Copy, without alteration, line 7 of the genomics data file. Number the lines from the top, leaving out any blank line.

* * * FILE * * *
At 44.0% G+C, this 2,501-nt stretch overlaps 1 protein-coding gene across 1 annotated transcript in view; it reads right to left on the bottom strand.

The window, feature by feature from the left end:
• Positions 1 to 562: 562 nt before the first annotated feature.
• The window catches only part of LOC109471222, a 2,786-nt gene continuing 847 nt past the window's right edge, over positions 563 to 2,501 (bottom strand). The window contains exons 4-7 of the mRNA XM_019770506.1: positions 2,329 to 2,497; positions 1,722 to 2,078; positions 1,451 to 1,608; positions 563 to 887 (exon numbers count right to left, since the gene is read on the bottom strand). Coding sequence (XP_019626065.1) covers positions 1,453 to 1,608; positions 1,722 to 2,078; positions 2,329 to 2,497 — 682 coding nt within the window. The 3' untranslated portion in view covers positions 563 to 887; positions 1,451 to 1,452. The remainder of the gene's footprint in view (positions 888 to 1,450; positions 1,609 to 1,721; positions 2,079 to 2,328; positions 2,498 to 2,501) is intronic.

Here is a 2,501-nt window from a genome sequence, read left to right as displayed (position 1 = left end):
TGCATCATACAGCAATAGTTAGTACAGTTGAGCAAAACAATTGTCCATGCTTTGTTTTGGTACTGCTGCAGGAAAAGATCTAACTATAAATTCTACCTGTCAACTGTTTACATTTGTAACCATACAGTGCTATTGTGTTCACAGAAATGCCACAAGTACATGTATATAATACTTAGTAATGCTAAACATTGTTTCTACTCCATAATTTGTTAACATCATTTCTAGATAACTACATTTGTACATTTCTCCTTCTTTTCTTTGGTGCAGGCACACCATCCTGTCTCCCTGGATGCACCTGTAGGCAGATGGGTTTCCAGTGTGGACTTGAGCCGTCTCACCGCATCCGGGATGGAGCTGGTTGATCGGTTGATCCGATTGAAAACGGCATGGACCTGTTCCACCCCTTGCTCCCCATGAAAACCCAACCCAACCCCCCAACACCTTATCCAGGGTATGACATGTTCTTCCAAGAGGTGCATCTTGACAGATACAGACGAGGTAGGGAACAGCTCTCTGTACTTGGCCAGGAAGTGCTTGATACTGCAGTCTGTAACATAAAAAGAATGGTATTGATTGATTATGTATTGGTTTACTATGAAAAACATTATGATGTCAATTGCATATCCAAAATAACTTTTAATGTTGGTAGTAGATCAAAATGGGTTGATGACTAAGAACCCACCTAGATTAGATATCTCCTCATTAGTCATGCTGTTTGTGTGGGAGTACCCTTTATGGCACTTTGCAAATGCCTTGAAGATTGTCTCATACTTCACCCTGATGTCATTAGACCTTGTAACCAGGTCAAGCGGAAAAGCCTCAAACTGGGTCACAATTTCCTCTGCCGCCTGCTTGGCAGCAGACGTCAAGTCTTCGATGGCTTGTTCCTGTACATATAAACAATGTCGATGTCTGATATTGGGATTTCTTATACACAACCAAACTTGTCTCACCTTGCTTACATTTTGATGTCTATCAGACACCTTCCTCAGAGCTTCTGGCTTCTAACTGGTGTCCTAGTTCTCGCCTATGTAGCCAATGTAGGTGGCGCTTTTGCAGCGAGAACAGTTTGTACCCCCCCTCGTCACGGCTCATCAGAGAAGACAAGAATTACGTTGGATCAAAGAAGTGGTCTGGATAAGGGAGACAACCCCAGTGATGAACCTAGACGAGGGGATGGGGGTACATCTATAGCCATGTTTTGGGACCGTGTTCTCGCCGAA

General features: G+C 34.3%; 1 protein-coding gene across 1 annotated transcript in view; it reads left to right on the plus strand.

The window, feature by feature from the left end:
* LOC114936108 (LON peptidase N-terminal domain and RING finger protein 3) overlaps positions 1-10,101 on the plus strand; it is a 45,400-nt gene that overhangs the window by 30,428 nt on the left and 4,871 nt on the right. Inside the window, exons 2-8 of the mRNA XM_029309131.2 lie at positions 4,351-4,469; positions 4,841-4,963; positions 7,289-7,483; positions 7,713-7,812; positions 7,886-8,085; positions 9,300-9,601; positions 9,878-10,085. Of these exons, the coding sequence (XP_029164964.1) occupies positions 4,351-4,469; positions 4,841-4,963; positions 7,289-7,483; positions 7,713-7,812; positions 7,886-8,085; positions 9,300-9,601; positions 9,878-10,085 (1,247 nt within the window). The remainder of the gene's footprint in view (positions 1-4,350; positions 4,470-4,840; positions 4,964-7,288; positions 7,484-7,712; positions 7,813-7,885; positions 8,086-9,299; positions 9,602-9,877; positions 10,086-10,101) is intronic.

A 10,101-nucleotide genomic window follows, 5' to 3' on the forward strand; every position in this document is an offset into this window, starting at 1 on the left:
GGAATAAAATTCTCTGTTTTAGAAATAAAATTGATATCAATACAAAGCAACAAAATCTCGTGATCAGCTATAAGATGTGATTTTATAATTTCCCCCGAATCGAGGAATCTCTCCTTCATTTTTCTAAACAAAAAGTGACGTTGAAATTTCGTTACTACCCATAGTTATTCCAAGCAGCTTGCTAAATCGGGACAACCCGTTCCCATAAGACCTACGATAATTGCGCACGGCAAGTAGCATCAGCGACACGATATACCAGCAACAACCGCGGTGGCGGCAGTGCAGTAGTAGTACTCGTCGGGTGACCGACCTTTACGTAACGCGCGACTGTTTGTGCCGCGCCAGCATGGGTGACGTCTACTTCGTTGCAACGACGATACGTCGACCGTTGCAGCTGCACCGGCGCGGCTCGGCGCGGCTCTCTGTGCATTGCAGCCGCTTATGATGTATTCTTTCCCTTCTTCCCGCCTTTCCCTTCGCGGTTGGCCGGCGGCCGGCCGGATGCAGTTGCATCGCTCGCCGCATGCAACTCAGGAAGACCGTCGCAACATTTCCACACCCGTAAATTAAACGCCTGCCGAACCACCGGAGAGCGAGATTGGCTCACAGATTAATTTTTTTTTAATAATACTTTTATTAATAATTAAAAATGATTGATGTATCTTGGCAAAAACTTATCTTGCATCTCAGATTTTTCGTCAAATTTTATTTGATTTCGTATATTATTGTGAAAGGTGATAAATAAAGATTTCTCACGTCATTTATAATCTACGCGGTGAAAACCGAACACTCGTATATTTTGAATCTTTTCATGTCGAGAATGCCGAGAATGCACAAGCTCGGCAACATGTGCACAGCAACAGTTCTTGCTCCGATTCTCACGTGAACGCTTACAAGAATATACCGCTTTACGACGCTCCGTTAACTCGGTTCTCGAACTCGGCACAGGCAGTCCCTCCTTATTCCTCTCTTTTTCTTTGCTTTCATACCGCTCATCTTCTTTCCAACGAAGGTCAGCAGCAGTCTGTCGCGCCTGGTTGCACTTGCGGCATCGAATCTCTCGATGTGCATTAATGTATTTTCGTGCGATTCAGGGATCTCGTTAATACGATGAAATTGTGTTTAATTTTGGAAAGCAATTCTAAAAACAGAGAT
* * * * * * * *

General features: G+C 34.3%; 1 protein-coding gene across 1 annotated transcript in view; it reads left to right on the plus strand.